December 26, 2007

Super Knockoff Brothers

I'm a huge fan of very poorly made counterfeits, and the video here features something that would surely get my vote for Poorly Made Counterfeit of the Year - 2007. If you've spent any time playing Super Mario Brothers, you'll recognize most everything here, but something's... just not quite right. Actually, make that several somethings. In fact the sheer number of ways this thing goes wrong had me laughing out loud for minutes.

Originally spotted at, where you can also see levels 2, 3, and 4.

December 10, 2007

A Lot Of Wiis

I have a lot of Wiis on my nightstand.

December 9, 2007

I'm The Wiener!

I'm pleased to report that I won Derek's inaugural Pop Culture Showdown Two-Thousand Diggity Seven. It was a hard fought battle. I'm happy to have won, but I'm disappointed to have not dominated the challenge like I wanted to. I'm also very publicly embarrassed at some of the gaps in my knowledge.

It was very surprising to me how tense I was during the showdown. I believe at one point I was sweating.

December 6, 2007

Endangered Candy List

I've noticed as I've grown older that some of the candies and candy related items that I remembered from my childhood are difficult or impossible to find now. This makes sense; If new candy is created and sells more, there's only so much shelf space to go around, and some old candy has to drop out to take its place.

What alarms me, though, are when I can't find what I used to consider the staples of the candy section back in the day. It's one thing if one manufacturer stops making one item of theirs (RIP my beloved Mars Bar). But, when you have an item that was not tied to a specific company and used to be found everywhere dwindle and disappear, that's kind of sad.

Example 1: Candy cigarettes. It's kind of obvious why you can't really find these anymore. However, I'm still kind of sad that there won't be any there for my kids to buy so I can yell at them the way I got yelled at for buying them the one time I did.

Example 2: Cinnamon bears. There's only one grocery store local to me that sells these, but it's in their generic house brand version, and they're gritty and just plain gross tasting. The Wal-Mart used to sell some made by Sweet's Candy Company, and I would buy 10 bags at a time in case they stopped carrying them. Sure enough, I ran out months ago, and they've stopped stocking them.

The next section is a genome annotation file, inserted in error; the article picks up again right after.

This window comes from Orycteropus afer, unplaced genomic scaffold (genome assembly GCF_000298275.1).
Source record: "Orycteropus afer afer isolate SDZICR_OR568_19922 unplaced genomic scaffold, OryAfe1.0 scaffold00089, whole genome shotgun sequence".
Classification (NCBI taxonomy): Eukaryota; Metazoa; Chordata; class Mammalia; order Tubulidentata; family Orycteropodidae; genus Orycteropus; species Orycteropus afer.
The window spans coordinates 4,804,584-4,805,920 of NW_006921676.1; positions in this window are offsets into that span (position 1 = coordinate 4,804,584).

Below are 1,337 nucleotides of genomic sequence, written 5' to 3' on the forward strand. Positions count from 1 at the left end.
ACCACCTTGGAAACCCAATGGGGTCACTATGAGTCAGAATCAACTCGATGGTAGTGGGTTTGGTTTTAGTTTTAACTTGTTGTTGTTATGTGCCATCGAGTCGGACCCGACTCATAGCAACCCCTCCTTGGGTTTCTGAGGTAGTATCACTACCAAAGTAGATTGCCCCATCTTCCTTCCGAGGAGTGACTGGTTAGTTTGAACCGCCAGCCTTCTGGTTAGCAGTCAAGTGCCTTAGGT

Example 3: Red Hots. Becki asked me to pick up "a bag of Red Hots" at the grocery store yesterday for a church thing. The candy section of the store had no such item. Apparently you can't buy Red Hots to eat as candy anymore. I finally found them with the cake decorating supplies labeled as a decorating aid, and packaged in a little plastic jar. Price: $1.99 for the small 2 oz. jar. That's $16 per pound of red hots. Pound for pound that makes it one of the most expensive food items in the whole store.

Items that are less expensive per pound than Red Hots:
  • King crab legs ($11.99/lb regularly, on sale this week for $7.88/lb)

  • Jumbo shrimp ($8.99/lb)

  • Ribeye steak ($8.99/lb regularly)

  • Prime rib ($10.99/lb)

  • A very expensive bottle of wine (It would have to get over $25 for a 750ml bottle to be more expensive than red hots)

  • Heavy cream ($5.00/lb)

  • Milk ($.50/lb)

  • Gasoline ($.40/lb. Not a food item, but still way cheap in comparison)

With the exception of some top shelf liquor and some exotic spices (like saffron), I challenge someone to find me a more expensive food item (pound for pound) than Red Hots.

If current trends continue, I'll have to get all my childhood candies from wherever pioneer village type place I have to go to get my horehound drops.

December 5, 2007

Song of the Year

I have a tradition of declaring at the end of each year what is the absolute best song I've heard all year. This is a long-standing tradition, dating all the way back to a few days ago when I first thought of it.

My rules are simple. The song doesn't necessarily have to be released this year. Rather, the year in which it's competing will be the year it first came to prominence, which will be loosely defined as whenever I first heard it. I'm deciding on my song of the year now, because after Thanksgiving, my listening is pretty much booked solid with Christmas music. So, it's better to get this out of the way now before my judgement gets clouded by all the holiday songs I'm hearing.

This year, the finalists for song of the year come down to "1234" by Feist and "Falling Slowly" by Glen Hansard & Marketa Irglova. I think these are both songs that might have technically been released in 2006, but didn't really get noticed until this year.

"1234" is a song everybody probably knows from the iPod commercials. In the commercial, the video for the song is playing on a bunch of iPod nanos while a disembodied hand stacks and unstacks the iPods. I first heard this song when I saw part of the video for it while flipping through channels earlier this year, but it didn't really register with me until I saw the commercial a few times.